The Patriots returned to the practice field in full gear Tuesday for the first time in several days to begin preparation for Sunday's game with the New York Jets.
After getting time off so everyone could deal with the nation's recent tragedies, players returned for some light work Monday. The team is just getting back to full speed, starting work specific to the Jets Tuesday.
"I can't say that having the extra week is helping the team as far as preparing for the game, but it's nice to be thinking about football," wide receiver Troy Brown said. "This is a division game for us, and both of the teams are 0-1. Neither team wants to drop to 0-2. It's our first game since the tragedy happened, so there are going to be mixed emotions. It's an important game, but our hearts are still with those people involved."
From a physical standpoint, the time off helped New England. The entire roster was expected to suit up for practice, including linebacker Ted Johnson, defensive lineman Richard Seymour and tackle Matt Light, each of whom either missed the opener with injury or was hurt during the game.
"Injury-wise, based on yesterday everybody has a chance to go out there and see what they can do," Head Coach Bill Belichick said. "I'm not sure whether everybody will be full strength or not, (but) we've made a lot of progress over the last few days as far as getting over some bumps and bruises."
Still, the mental hurdles remain. Though the team was ready to resume some form of football routine, thoughts of the week's events were still prevalent. Stepping on the field this weekend will evoke more feelings and emotions than usual.
"I'm sure by Sunday I'll have my head to the point where I will feel pretty comfortable," Brown said. "All the different sports are stepping up security around the league. They will be doing a good job of making it safe for people to come out and watch.
"It'll probably never be normal again. Just knowing that you have those images in your mind of planes flying into buildings with people in it, those images are so real. That is just something you can never get out of your mind. What you see this week will probably be as close as you get to normal, at least for a while."
Security stepping it up
With the team starting to beef up its workload, stadium security is stepping up the measures it will take to provide safety on game day. There will be more uniformed officers at the stadium entrances and in the parking lots, making the security more visible than usual. Security will screen every person entering the stadium, and there also will be more search dogs on hand.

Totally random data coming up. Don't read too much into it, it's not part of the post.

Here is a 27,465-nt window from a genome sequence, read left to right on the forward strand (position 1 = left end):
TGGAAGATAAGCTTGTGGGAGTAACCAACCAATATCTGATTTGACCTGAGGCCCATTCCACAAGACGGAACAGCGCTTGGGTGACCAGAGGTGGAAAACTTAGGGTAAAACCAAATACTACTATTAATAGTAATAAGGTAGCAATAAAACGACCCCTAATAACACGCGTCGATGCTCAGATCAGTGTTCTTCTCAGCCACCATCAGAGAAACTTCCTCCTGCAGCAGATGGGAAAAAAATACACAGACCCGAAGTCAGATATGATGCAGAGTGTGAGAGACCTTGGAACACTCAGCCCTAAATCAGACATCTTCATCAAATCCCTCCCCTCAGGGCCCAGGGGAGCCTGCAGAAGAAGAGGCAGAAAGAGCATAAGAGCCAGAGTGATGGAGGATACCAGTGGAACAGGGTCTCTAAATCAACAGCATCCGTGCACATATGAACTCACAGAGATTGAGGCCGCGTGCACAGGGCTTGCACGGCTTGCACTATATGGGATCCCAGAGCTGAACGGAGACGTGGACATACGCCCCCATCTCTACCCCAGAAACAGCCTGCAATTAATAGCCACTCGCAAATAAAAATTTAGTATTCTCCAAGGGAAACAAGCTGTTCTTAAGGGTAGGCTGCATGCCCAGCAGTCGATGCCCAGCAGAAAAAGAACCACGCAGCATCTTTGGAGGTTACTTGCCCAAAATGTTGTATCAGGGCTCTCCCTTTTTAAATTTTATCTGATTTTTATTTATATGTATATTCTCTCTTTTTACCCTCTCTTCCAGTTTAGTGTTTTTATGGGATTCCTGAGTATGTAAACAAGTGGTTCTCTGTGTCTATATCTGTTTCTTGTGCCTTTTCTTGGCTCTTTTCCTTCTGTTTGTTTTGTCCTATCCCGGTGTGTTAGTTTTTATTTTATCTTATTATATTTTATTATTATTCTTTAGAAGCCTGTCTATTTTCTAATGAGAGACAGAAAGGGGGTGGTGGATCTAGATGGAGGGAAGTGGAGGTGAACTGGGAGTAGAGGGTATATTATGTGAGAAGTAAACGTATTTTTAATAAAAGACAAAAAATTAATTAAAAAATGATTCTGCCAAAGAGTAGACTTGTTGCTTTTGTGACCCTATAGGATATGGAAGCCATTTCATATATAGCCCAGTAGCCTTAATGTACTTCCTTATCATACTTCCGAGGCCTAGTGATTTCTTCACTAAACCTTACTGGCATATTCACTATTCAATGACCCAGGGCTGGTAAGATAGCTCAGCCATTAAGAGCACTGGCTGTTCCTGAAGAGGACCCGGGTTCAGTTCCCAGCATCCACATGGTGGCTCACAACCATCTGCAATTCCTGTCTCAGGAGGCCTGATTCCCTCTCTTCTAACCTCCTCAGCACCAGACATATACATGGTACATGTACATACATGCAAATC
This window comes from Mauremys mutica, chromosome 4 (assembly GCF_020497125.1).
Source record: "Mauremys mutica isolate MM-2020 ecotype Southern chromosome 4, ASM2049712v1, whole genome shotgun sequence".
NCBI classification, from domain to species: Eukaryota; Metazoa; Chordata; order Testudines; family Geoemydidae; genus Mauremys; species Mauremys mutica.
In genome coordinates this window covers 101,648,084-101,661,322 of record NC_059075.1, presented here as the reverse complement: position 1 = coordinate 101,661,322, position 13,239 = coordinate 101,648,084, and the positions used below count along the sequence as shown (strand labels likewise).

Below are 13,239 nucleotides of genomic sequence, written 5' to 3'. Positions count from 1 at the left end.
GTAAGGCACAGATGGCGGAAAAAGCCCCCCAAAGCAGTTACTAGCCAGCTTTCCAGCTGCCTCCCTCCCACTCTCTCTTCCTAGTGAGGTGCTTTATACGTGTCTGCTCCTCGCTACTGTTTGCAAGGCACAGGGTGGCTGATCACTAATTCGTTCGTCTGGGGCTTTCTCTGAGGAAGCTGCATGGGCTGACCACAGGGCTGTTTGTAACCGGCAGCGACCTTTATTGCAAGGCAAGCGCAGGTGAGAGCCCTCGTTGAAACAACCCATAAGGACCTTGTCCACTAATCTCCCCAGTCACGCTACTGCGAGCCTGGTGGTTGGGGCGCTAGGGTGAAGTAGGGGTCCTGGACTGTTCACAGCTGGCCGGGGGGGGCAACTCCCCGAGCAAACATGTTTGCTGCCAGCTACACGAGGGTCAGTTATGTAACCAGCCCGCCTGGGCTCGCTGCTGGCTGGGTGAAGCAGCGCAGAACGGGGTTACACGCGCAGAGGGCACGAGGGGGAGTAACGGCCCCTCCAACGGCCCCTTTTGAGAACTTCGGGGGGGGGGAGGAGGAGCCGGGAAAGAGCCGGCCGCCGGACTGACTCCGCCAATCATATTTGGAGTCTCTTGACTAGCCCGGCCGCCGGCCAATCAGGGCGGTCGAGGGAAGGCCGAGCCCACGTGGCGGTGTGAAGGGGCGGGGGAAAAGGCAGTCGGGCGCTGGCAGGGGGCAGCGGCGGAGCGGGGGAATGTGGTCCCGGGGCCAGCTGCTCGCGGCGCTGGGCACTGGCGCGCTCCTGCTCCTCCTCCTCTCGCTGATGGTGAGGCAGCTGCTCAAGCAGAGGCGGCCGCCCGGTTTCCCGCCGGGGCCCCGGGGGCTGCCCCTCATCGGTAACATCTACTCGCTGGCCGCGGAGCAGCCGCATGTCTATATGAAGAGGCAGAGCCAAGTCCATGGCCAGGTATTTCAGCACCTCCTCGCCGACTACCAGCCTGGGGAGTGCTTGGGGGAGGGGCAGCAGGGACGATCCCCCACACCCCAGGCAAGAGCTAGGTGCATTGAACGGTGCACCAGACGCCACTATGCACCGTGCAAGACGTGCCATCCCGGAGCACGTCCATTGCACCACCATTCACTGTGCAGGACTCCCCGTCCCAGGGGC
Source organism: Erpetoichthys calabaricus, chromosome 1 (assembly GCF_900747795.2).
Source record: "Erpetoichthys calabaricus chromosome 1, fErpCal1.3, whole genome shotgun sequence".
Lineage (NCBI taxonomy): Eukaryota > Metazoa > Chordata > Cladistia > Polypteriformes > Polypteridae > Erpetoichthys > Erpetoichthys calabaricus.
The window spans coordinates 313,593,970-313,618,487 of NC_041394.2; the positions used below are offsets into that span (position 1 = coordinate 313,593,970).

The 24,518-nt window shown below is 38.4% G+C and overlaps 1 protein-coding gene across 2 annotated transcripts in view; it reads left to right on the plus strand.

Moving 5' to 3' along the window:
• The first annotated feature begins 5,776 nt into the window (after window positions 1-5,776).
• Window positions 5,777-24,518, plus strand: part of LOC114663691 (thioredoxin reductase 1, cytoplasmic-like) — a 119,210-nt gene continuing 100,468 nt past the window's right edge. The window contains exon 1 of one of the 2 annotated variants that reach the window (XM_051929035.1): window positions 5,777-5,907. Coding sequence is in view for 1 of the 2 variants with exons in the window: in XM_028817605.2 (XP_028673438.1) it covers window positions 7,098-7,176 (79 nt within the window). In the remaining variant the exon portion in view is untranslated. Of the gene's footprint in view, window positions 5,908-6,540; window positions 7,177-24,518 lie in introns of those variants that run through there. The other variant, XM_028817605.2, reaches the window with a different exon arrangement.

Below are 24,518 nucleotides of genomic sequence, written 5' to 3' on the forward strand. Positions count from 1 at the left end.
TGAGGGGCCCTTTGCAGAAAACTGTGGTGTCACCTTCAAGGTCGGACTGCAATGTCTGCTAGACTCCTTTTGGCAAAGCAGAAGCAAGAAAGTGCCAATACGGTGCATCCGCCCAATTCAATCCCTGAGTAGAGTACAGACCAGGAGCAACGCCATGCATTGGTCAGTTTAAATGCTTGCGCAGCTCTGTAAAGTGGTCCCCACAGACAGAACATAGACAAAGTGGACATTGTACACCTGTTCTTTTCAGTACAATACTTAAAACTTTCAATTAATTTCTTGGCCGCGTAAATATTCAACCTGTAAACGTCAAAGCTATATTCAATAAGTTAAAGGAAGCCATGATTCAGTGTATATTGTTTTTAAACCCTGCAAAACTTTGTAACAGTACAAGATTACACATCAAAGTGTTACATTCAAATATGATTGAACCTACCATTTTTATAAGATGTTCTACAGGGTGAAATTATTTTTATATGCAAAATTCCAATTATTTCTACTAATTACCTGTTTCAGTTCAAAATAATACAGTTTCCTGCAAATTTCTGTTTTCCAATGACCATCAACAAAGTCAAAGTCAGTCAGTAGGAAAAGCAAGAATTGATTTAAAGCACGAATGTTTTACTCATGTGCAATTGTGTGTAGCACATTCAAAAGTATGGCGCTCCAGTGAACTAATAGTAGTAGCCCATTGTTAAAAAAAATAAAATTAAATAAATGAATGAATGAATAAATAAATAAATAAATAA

The list of items not allowed into the stadium will have a few additions as well. No bags, other than handheld purses, will be permitted. Stadium workers will not be responsible for items at the gate either.
"Security will be not far off from the usual numbers, but it will be more prominent," said Director of Security and Front of House Operations Mark Briggs. "The design of action for this week is not to frighten people, but to give people a level of comfort. This stadium is a safe stadium."
With the game beginning at 4 p.m., the parking lots will open at noon, and the stadium gates at 2 p.m. Tailgating will still be allowed as usual.
"We are a point of entertainment," Briggs said. "While taking the security and what happened with the utmost seriousness, we are still a venue of entertainment, and we have to keep that in mind for the 60,000 people coming in here this weekend."
With the increase in security measures and the added congestion caused by road construction at the stadium, Briggs advised fans to have patience and show up at the stadium gates as early as possible to help all get to their seats by kickoff.
"It will be a slower process than what people are used to in the past, but it is a necessary process."
League decides on 16-game slate
The NFL has decided to maintain a full regular-season slate of 16 games, moving the games scheduled for last weekend to the weekend of January 5-7.
"We believe that a full 16-game regular-season schedule is vital to our fans and the integrity of our season," said NFL Commissioner Paul Tagliabue in a statement. "Each team needs to be guaranteed the same number of home and away games plus an equal number of divisional games. The NFL Competition Committee was unanimous on that point."
Despite the decision to play the Week Two schedule the weekend originally set for the Wild Card round of the playoffs, the postseason may not be altered. The league is still trying to work out a way of keeping the format of six division winners and six wild cards in the postseason.
"Several options have been presented to us in recent days that would help us accomplish that," Tagliabue said. "We will review them and make a decision shortly. If we cannot resolve our entire postseason lineup in a satisfactory fashion, we then will go to a system of six division winners and two Wild Card teams for this one season only.